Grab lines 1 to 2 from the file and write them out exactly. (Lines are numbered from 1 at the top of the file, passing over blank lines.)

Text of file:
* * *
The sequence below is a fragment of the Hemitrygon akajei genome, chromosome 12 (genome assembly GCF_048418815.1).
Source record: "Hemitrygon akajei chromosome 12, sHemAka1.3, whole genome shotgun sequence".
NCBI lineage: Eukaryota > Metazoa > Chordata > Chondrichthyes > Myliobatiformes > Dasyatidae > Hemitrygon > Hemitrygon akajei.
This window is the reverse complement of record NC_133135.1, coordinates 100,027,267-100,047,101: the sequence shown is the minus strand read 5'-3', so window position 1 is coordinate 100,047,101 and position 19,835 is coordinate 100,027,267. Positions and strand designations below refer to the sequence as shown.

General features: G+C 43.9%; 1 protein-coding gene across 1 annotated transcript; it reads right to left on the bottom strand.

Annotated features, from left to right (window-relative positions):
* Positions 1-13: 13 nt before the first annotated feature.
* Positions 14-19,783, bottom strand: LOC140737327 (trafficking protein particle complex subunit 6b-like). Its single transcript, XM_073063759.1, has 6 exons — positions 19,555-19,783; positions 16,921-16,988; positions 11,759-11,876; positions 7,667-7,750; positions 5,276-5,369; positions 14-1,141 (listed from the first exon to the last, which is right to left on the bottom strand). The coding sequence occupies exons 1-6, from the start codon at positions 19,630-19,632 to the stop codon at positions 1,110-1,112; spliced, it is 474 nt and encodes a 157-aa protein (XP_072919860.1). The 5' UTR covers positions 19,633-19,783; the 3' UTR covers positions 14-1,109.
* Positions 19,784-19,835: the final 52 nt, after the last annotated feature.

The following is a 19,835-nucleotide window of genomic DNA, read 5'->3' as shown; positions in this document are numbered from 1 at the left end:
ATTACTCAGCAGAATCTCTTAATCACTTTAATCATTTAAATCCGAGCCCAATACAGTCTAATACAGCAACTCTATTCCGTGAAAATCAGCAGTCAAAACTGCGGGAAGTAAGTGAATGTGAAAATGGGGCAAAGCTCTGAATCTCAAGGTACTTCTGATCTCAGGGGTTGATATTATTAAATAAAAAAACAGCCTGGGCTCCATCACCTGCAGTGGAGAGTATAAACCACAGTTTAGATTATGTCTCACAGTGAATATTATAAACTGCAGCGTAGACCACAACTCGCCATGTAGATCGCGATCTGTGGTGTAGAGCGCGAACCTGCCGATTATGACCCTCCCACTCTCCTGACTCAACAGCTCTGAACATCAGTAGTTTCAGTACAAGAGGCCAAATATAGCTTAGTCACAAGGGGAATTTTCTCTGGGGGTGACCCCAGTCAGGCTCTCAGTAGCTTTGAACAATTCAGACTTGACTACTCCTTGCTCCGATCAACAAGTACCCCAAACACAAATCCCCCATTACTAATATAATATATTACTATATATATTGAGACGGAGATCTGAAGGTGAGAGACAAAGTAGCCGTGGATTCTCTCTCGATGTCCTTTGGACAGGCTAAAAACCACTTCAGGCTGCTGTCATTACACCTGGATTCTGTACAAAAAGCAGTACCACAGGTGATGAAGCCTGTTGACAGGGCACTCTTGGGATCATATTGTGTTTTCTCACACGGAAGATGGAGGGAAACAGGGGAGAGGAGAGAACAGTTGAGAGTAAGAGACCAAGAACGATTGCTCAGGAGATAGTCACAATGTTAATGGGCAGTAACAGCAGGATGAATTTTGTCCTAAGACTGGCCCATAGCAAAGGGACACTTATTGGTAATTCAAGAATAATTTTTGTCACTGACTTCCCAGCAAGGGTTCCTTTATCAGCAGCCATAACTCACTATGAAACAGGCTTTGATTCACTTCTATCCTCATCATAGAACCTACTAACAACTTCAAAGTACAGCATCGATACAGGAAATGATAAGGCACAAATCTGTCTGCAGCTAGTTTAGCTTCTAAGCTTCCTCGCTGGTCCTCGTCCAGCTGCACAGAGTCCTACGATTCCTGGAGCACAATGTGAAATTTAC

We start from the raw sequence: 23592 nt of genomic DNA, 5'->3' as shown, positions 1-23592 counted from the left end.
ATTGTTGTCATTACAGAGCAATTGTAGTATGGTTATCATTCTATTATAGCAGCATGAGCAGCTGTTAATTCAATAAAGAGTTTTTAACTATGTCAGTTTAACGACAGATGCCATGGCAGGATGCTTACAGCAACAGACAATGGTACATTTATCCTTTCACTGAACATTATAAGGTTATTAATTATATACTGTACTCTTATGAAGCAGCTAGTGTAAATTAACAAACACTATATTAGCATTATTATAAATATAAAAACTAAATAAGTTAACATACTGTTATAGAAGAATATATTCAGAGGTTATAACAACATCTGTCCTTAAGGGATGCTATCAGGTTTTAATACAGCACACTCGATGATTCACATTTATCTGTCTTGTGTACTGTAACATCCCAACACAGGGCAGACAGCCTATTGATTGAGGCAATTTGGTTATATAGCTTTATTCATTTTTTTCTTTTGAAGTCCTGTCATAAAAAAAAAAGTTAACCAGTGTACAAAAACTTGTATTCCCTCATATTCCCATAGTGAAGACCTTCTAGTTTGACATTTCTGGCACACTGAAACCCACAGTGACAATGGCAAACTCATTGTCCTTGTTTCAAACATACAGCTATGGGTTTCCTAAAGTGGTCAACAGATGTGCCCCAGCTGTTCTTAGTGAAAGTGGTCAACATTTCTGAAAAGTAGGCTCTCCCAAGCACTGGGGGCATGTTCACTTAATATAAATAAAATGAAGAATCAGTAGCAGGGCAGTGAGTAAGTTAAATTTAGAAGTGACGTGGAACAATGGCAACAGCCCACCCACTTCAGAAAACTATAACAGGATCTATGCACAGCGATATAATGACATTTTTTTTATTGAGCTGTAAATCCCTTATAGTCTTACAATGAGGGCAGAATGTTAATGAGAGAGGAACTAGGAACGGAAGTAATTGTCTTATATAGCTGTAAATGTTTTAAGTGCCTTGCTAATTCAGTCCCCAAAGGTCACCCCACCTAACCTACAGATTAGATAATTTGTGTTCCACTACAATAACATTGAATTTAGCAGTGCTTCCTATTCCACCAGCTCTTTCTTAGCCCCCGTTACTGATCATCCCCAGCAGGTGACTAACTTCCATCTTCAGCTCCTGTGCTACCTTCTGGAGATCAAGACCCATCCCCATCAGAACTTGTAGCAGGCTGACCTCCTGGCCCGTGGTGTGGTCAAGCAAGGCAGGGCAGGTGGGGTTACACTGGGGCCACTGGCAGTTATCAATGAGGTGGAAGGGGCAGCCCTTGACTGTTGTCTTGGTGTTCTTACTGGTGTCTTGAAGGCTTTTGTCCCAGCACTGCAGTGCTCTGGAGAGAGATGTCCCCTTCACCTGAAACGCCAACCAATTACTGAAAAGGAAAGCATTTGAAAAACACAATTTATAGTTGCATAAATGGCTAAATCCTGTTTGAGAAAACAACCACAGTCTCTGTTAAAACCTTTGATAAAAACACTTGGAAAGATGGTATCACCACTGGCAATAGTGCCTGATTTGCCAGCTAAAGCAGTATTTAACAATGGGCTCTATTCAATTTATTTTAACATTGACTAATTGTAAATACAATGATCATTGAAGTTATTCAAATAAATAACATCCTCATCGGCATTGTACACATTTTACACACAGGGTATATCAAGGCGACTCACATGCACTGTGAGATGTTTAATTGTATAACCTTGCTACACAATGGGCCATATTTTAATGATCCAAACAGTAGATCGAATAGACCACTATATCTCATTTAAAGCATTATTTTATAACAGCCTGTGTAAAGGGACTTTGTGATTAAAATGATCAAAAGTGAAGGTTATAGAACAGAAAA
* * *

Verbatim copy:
The sequence below is a fragment of the Hemitrygon akajei genome, chromosome 12 (genome assembly GCF_048418815.1).
Source record: "Hemitrygon akajei chromosome 12, sHemAka1.3, whole genome shotgun sequence".